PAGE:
A team of helpers will be hard at work on Saturday, removing the charred timbers and putting the site back to working order.
There have also been many messages of support after the playground posted photos of the damage on their Facebook page.
Becky Causer wrote: “I can’t even find the words to describe how angry I feel seeing that some no hoper has ruined someone’s hard work on this project. It is a brilliant place and I have major respect for it.”
Stephen Franklin added: “I may live in Coventry, but I work in Chelmsley Wood and have a lot of time for the area.
“I think it would be a good idea to get people together to get this playground rebuilt and show how great the community is in standing together against things like this.”
Equipment was previously set ablaze on September 5 and 9, while this blog reported back in May about an arson attack on the playground’s tree house.
Following Monday’s incident, CCTV footage has been passed to Solihull Police and officers have said they will step up patrols in the area.
If you have any information about the arson attack, call police on 101 or Crimestoppers, anonymously, on 0800 555 111.

Sunday, 21 September 2014

Smith's Wood road sets up Solihull's first Street Association

RESIDENTS in a Smith's Wood street have formed a group to foster a greater sense of community in their cul-de-sac.
Around a dozen residents from Vauxhall Crescent have volunteered to run Solihull's first ever Street Association, organising a series of events for local people.
The initiative was launched on Saturday, September 13, with around 50 locals turning out for a neighbourhood BBQ.
Around half of those who attended the get-together admitted that they had no friends in the road, something that the Street Association team are keen to remedy.
The associations are the brainchild of Birmingham couple Martin and Gina Graham, in response to concerns about the dwindling contact between neighbours.
A recent survey highlighted the growing sense of isolation in many suburbs and estates, with more than half of those questioned admitting they didn't know their neighbours' first names.
Despite the lack of interaction in many parts of the country, the Grahams say their scheme has been well received, with the majority of the street associations being set up in the West Midlands.
Councillor Diana Holl-Allen, cabinet member for community and partnerships, hopes that more communities will be encouraged to follow the example of Vauxhall Crescent.
To find out more about forming a Street Association visit www.streetassociations.org and request a free starter pack, or alternatively call 0121 427 3300.

Chelmsley Wood man arrested after huge haul of heroin is discovered

A CHELMSLEY Wood man was one of several suspected drugs smugglers arrested earlier this month, after Border Force officials discovered a plot to bring millions of pounds worth of heroin into the UK.
Five men were arrested after the huge haul of drugs was uncovered in Felixstowe, Suffolk. The 46 kilo cache had been concealed in a container of industrial machinery, which had arrived at the docks from Pakistan.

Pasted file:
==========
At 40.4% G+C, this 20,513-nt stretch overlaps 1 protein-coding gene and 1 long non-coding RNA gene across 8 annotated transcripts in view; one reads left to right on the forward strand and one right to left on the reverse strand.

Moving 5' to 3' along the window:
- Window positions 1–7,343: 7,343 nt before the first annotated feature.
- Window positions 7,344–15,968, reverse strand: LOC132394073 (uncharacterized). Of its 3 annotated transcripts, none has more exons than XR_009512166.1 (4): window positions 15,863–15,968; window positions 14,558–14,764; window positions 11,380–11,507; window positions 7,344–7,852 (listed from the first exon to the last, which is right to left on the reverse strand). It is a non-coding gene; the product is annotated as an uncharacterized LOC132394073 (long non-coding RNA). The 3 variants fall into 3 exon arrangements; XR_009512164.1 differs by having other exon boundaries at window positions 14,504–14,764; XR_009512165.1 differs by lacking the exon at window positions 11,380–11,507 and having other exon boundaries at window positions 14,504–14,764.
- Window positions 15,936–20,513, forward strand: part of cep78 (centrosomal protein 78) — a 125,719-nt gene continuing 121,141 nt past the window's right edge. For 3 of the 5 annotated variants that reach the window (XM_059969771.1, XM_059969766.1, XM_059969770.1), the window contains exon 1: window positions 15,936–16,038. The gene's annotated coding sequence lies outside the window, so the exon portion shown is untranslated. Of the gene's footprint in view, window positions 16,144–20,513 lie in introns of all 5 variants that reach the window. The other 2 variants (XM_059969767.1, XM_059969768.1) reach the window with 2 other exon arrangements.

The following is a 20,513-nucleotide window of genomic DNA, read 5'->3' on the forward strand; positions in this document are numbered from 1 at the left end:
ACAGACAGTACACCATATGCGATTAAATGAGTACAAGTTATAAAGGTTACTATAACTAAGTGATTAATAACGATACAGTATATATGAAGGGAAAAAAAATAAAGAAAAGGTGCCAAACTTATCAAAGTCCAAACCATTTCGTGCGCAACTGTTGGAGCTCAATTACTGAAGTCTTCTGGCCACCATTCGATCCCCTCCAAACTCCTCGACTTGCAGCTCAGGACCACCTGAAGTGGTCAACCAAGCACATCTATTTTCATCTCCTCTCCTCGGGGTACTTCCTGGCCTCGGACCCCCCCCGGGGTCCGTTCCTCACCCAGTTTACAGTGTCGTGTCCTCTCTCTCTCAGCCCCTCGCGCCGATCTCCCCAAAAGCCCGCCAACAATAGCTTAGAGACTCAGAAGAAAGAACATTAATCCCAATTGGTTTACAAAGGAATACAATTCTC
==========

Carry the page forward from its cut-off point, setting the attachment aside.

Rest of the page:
The 52-year-old man, who has not been named by the authorities, was arrested on suspicion of importing a Class A drug.  A 56-year-old, from Inverness and three men, aged 21, 52 and 55, from Hinckley, Leicestershire, were detained on the same charge.
All five men were interviewed by the National Crime Agency and have been released on bail pending further inquiries.
Phillip Holliday, Border Force regional director, said that intercepting the heroin had been a great result for the agency.
“The purity of the drugs is still being tested and a precise value of the haul is therefore yet to be established, but it will certainly run to millions of pounds.
“Working with our colleagues at the NCA we are determined to do all we can to stop drug traffickers. Those convicted of drug importation offences face considerable prison sentences.”

Saturday, 6 September 2014

Teenager stabbed in Chelmsley Wood

A TEENAGER has been taken to hospital after being stabbed in Chelmsley Wood last night (Friday).
Police were called to Alder Drive around 9pm and discovered the 19-year-old, who had suffered “puncture wounds”.
It’s understood that he had been attacked in nearby Greenlands Road a short time earlier.
This morning, officers confirmed the injuries were not life threatening and the teenager remained in a stable condition in hospital.
Detectives from West Midlands Police are investigating the incident and urged anyone with information to contact CID on 101.

Tuesday, 2 September 2014

Jobs' Fair in Chelmsley Wood

A JOBS’ Fair will be taking place in Chelmsley Wood town centre next week.
The event will help those looking for work to find suitable positions, ahead of the busy Christmas recruitment period.
As well as finding out about the temporary and permanent roles on offer, residents will have the chance to meet employers from a range of industries.
Councillor Ian Courts, cabinet member for economic development, urged people to attend and take a look at some of the available vacancies.
“Seasonal job opportunities can provide invaluable work experience, which employers like to see from candidates,” he said. “You never know, they could turn into full-time positions.”
The jobs’ fair will be held on Monday, September 8 at The Loft, Chelmsley Wood Library. It runs from 9.30am-1.30pm.
For more information visit www.solihullforsuccess.co.uk